As bored and melancholic as the next Crumley hero (Bordersnakes, 1996, etc.), that restless, rootless, five-times-married, good-with-fists/bad-with-relationships, aging enfant terrible Milos Milodragovitch ventures into a Texas saloon in the wake of a resentful ex-con. For reasons insufficiently clear, Walker, the ex-con, is bent on mayhem, and in record time beats up a patron and blows away the saloonkeeper, thus—also for reasons insufficiently clear—raising himself in Milo’s estimation as he watches Walker’s rapid departure. Wishing to take up the matter of first-degree murder with him, the cops pursue, requesting cooperation from Milo, who withholds it. More: Milo decides there’s a mystery here that deserves all his best efforts to penetrate. As a result of these fateful decisions, he loses his ladylove, finds another, gets on the wrong side of the powerful Lomax family, punches out a seemingly endless variety of targets—big guys, little guys, old guys, a fat lady, a one-armed man etc.—while abusing substances at a pace that leaves Sam Spade, Philip Marlowe, and Travis McGee in the dust. When the smoke finally clears and the dead bodies are shunted out of the way, Milo appears satisfied that his mystery has been well and truly penetrated—this, too, for reasons insufficiently clear.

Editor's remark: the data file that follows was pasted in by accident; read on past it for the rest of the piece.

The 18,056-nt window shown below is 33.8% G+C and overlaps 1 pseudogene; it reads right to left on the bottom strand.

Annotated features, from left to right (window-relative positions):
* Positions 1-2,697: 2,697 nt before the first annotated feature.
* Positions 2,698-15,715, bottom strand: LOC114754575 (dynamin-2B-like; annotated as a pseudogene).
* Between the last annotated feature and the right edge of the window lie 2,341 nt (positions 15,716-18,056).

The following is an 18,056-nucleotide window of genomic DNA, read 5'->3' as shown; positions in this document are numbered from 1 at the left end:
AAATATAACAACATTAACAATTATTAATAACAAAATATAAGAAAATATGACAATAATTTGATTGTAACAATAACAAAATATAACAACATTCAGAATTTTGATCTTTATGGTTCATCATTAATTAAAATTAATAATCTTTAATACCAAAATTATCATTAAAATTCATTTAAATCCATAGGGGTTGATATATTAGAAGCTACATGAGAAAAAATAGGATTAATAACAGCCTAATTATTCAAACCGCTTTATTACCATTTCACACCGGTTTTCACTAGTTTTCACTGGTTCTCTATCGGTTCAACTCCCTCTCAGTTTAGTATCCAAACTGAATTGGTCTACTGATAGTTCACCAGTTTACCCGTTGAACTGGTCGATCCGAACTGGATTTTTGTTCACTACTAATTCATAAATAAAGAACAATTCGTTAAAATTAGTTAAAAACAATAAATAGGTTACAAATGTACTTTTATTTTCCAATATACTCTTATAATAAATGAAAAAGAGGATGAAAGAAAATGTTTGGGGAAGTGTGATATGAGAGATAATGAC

“Evil just exists,” pontificates Milo, in the act of slowly, savagely torturing someone to death. “I could only hope it wouldn’t infect me.” Forget it, Milo. Your only hope is if they call off Judgment Day.